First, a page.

Ozzie was a very sick lost old cat when he found shelter on a porch. He was emaciated down to skin and bones. His long fur was matted all over his body. It was so tight between his legs that walking was painful for poor Ozzie. Who knows how far the poor old boy struggled to walk until he gave up and huddled on that porch.
Another appeal to AAS, one of hundreds asking us to help an abused dog.
"I live next to a dog who does not have a good life. His totally wrong name is Brutus. He is what you would call a 'yard dog'. A neighbour told me that he's been there for four years. He is penned alone outside all day every day, as well as every night. He's been left for up to 18 hours without food or water, and sometimes the water is frozen, so I sneak over and give him water..."
When we got the call to help a wandering dog with no I.D. it was clear he had been hit by a car. His jaw was distended at a bizarre angle and one eye had hemorrhaged and was very red. Despite being overbooked, the vet made room for him and he determined that, yes, the dog was most likely hit by a car and his jaw was broken.
When we first saw Joe he was starving, matted, dirty and lost. But most horrifying were his paws. They looked like they had been burned in a fire.
We took him immediately to our vet, who told us that Joe had stepped into acid. How the burns got up his legs we will never know. We hope it wasn't deliberately done to this gentle soul.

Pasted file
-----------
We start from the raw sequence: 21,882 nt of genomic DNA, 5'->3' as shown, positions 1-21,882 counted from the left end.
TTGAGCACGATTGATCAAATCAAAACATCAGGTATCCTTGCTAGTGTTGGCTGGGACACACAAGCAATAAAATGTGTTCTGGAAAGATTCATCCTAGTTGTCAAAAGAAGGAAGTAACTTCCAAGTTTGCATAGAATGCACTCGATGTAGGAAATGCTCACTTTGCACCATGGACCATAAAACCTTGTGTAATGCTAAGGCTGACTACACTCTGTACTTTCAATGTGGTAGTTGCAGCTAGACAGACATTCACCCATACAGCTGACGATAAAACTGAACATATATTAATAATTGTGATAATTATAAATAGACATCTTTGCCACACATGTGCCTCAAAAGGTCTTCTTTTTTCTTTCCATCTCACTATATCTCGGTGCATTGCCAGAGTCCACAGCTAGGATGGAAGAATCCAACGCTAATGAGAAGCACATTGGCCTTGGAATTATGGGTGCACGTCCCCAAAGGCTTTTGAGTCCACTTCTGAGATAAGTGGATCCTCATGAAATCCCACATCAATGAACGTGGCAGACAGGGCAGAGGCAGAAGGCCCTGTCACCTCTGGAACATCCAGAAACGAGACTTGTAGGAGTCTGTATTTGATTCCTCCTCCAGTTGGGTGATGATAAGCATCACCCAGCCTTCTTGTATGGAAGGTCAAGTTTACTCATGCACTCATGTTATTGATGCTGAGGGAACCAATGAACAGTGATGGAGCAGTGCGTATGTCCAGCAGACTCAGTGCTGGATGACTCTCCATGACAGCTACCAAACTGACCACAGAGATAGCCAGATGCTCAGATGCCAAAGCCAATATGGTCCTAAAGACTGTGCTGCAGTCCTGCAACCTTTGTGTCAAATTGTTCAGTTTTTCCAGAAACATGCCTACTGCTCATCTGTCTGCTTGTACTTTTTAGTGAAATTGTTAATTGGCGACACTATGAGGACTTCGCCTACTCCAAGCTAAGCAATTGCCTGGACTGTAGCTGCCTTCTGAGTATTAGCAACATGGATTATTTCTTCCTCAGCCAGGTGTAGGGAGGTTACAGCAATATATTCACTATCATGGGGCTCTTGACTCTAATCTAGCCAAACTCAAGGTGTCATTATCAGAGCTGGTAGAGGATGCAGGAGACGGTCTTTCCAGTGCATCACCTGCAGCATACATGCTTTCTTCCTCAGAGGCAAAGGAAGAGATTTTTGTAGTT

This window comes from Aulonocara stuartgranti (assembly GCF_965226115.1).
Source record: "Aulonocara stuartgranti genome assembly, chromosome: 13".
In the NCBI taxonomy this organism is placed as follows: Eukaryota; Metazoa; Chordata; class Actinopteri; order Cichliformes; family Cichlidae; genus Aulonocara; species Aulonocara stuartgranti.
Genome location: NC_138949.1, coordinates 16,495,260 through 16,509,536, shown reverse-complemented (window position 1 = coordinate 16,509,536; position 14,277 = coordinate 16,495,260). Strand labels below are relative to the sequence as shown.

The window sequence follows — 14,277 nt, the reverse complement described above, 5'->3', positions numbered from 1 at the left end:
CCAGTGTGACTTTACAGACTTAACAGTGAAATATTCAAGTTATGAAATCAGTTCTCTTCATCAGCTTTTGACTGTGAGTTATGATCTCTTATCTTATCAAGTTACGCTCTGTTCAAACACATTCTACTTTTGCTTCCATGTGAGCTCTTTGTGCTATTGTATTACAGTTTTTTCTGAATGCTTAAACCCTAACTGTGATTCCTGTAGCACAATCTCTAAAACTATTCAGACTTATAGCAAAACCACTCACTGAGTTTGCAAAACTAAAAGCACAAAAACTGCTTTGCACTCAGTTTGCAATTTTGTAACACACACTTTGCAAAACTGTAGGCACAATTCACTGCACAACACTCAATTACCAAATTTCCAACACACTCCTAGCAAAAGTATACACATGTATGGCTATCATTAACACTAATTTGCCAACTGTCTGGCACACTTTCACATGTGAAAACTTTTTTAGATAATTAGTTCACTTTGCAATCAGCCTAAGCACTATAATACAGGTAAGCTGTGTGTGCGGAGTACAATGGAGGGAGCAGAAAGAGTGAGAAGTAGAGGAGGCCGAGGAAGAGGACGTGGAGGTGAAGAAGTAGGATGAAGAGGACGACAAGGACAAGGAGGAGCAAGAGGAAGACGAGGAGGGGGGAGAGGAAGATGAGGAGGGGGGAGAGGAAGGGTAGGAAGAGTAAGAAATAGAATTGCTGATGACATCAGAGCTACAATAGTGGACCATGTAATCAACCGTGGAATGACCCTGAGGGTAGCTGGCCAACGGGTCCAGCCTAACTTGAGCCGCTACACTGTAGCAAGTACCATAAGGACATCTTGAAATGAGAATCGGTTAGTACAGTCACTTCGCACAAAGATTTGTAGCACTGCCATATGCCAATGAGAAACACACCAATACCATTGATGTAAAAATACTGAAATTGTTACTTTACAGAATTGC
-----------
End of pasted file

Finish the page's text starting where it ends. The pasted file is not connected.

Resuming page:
AAS got this email, one of hundreds we get a year asking us to help an abused dog:
"Two weeks ago we rescued a young dog who had been mainly in a crate outside in the rain and cold and heat for her whole life and the people who owned her moved away and left her! She was emaciated! We took her home in hopes of keeping her, however, she is an extremely active dog and we don't have time to train her properly."
We got a call regarding a wandering abandoned dog who appeared to have been attacked by some wild animal or other dogs.
Dougie had been abandoned by his owners several months before. We searched and found him. He had heart-rending injuries to his neck and ears, and his putrid odour from festering wounds filled our car. He continually licked our hands and rubbed his head against us. He was terrified of being in a car, but he was so sweet. He seemed to understand we were trying to help him...
For at least two years Midnight hung out under this trailer being fed by the kind person who contacted AAS. She warned us that he had been scratching his ears for so long that they were bloody and full of pus, but even after many years of cat rescue, we were horrified by what we saw.
Our long-time post office shut down recently so we have been forced to change our mailing address. Please update your records to:
Box 32, RPO Edgemont Village
North Vancouver, BC
"I received a call this morning to pick up a sick kitten someone found. Her anus and vagina were full of maggots and she is quite dehydrated. I've bathed the area, given her an enema and I'm trying to hydrate her by injecting saline under her skin. I can't find a vet open or willing to take her today..."